Section 9.4. SLP

9.4. SLP

The Service Location Protocol (SLP) discovers and selects services in IP networks. SLP Version 2 is specified in RFC 2608. RFC 3111 describes how SLPv2 can be used in IPv6 networks. SLP uses UDP and TCP, so only minor changes are necessary to use SLP on IPv6 networks. SLPv1, which was defined in RFC 2165, does not support IPv6. If you want to use SLP over IPv6, you have to use SLPv2.

SLP is based on three components. A User Agent (UA) sends out service requests to find services. Service Agents (SA) reply to service requests from UAs. An SA can register its services with a Directory Agent (DA). UAs can then send their service requests to the DA, which will answer on behalf of the SAs with a list of the registered services. Most SLP communication is based on multicast messages. SLP also knows scopes that can be used to group services into administrative units.

For a detailed discussion of SLP concepts, refer to my book Guide to Service Location Protocol ( Readers in Europe can order the book at

The changes made for SLPv2 can be summarized as follows:

  • The use for broadcasting of SLP requests was eliminated.

  • The format of SLP URLs (service entries) must be able to hold IPv6 addresses.

  • SLP must be able to use IPv6 multicast addresses and multicast scopes.

  • The propagation of Service Advertisements must be restricted.

When SLP is used over IPv4, it can be configured to use broadcasts for service requests, but this is not recommended. IPv6 no longer supports broadcasts, so if SLP is used over IPv6, it has to use multicast addresses to discover service or directory agents.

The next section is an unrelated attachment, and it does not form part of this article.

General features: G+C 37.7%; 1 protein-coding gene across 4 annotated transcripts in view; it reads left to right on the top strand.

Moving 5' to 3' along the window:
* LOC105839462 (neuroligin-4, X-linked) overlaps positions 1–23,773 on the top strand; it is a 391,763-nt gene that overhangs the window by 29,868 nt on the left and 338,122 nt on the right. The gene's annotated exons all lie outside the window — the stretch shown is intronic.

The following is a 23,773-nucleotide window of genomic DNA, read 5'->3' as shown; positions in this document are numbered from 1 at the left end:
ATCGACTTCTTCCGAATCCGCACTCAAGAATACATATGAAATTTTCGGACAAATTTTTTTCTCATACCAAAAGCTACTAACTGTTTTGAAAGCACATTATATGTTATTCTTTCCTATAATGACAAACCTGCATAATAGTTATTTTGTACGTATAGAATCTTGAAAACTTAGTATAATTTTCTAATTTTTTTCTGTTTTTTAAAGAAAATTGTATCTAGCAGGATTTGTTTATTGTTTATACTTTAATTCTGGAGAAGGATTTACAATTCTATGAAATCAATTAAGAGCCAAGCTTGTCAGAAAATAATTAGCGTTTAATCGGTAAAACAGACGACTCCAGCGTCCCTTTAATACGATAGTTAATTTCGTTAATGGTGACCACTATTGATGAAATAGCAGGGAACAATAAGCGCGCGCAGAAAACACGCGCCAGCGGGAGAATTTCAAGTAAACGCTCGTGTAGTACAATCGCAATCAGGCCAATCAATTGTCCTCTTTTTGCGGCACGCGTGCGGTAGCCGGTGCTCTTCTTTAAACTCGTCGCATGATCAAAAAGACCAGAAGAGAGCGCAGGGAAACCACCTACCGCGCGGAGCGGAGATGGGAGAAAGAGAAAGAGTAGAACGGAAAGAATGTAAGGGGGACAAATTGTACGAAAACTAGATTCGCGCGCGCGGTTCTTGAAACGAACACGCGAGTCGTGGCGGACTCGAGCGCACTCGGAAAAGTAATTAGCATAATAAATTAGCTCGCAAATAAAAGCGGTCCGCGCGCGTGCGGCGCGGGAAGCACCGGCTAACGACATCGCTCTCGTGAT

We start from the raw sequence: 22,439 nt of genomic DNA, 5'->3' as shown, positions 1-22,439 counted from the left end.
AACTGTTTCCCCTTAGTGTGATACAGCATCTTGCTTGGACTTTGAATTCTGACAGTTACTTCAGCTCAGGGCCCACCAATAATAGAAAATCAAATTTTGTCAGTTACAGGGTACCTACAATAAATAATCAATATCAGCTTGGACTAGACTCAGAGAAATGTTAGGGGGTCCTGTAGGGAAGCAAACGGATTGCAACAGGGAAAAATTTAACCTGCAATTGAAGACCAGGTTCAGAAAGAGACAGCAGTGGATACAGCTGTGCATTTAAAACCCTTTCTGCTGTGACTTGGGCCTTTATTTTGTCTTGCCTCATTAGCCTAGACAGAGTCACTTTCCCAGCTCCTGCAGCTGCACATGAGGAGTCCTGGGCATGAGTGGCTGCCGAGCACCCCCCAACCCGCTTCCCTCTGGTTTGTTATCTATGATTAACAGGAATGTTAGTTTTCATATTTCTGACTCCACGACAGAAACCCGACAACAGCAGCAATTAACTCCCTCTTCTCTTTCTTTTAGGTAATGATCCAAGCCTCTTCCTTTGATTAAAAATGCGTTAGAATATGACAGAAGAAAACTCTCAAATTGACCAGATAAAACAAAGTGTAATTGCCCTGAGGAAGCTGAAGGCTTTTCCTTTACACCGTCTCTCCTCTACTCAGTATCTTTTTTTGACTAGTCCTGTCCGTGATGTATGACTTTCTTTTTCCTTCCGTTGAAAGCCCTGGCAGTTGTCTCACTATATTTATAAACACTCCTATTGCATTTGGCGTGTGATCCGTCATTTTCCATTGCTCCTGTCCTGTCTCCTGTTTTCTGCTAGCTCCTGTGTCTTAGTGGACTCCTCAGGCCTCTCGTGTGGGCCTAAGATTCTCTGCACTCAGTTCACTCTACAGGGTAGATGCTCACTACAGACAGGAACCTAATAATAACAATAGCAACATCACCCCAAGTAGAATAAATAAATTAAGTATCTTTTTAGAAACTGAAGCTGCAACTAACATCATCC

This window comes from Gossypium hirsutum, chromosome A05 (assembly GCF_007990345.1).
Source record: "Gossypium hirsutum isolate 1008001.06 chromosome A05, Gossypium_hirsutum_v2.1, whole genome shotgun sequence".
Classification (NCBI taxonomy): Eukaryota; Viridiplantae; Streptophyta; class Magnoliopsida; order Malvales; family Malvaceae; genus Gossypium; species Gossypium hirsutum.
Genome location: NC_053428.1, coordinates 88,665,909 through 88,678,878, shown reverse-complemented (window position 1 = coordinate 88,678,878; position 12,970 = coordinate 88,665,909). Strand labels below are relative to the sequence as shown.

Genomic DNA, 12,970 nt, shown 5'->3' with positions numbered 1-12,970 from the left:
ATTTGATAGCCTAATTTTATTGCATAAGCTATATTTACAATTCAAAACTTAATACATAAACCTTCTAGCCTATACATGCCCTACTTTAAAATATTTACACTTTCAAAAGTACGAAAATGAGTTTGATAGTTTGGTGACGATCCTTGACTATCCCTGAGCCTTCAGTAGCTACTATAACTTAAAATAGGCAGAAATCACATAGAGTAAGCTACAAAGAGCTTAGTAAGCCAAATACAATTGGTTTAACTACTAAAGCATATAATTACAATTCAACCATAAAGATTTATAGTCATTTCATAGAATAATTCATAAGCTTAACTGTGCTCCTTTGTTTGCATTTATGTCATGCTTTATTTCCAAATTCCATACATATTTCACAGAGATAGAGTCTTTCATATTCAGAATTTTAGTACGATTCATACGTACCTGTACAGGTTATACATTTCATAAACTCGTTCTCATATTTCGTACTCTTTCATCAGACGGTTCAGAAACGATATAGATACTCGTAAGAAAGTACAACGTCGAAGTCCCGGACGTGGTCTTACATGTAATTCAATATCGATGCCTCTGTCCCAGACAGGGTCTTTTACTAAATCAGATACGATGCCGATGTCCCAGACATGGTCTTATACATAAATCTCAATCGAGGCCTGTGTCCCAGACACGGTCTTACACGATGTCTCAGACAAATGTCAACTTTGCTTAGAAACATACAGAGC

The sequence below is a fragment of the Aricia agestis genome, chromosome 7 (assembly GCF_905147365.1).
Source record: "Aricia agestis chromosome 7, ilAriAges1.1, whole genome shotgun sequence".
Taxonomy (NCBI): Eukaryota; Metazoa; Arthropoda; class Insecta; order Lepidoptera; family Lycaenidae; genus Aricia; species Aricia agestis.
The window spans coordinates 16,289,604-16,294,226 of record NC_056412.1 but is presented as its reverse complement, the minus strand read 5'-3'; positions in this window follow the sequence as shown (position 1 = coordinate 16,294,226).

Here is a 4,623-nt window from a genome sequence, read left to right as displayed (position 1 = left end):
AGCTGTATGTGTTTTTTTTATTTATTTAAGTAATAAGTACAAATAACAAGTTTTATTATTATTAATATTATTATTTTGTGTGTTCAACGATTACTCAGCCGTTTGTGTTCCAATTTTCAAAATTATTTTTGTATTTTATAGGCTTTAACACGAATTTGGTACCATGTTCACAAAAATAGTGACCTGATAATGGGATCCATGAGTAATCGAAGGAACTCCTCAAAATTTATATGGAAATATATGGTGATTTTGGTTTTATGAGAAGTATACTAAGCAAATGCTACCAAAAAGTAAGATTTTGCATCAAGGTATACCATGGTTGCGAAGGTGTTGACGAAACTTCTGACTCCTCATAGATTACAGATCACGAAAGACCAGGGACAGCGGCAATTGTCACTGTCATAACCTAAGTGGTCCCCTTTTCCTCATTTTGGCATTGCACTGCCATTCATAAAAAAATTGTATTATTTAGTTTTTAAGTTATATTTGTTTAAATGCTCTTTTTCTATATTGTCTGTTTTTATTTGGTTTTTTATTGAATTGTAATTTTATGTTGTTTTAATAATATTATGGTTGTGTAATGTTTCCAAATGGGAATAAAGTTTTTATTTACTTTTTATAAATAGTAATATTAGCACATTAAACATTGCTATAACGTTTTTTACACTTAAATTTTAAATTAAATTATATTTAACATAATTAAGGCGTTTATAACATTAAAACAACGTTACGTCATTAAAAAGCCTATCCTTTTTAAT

Table 9-4 shows the multicast addresses that have been defined for SLP over IPv6.

Table 9-4. Multicast addresses for SLP over IPv6

Multicast address



Service Agent (SA), used for Service Type and Attribute Request Messages.


Directory Agent (DA), used by User Agents (UAs) and SAs to discover DAs. Also used by DA for sending unsolicited DA Advertisement messages.

FF0X:0:0:0:0:0:1:1000 to FF0X:0:0:0:0:0:1:13FF

Service Location, used by SAs to join the groups that correspond to the Service Types of the services they advertise. The Service Type string is used to determine the corresponding value in the 1000 to 13FF range, which has been assigned by IANA for this purpose. For an explanation of the algorithm used to calculate the group ID, refer to RFC 3111.

The X in FF0X is the placeholder for the multicast scope to be used for this group ID. For instance, 2 would be link-local scope and 5 would be site-local scope. For a list of the multicast scopes, refer to Table 3-6.

SLP also uses scopes. All SLP agents (i.e., User Agents, Service Agents, and Directory Agents) support scopes, and Service Registration and Service Requests work only if the SLP scope is configured on all agents. Using SLP over IPv6 adds multicast scopes to this scenario. For instance, an SLPv2 agent cannot join a multicast group with a greater multicast scope than itself. If the SA has only a link-local address, it will join multicast scope FF01 and FF02. If the SA is configured with a site-local or global address, it will join multicast groups in the range FF01 to FF05. An SLPv2 agent issues requests using a Source address with a scope no less than the scope of the multicast group it addresses. This prevents, for example, a site-local multicast message being sent from a link-local Source address. An SA and a DA must join all multicast scopes to which an SLP agent may send a message. The maximum scope for SLPv2 messages is site-local (FF05). The service URL in an SLP message can contain a hostname instead of an IP address, in which case the agent has to resolve the name to a set of addresses using DNS.

IPv6 Essentials
IPv6 Essentials
ISBN: 0596100582
EAN: 2147483647
Year: 2004
Pages: 156
Authors: Silvia Hagen

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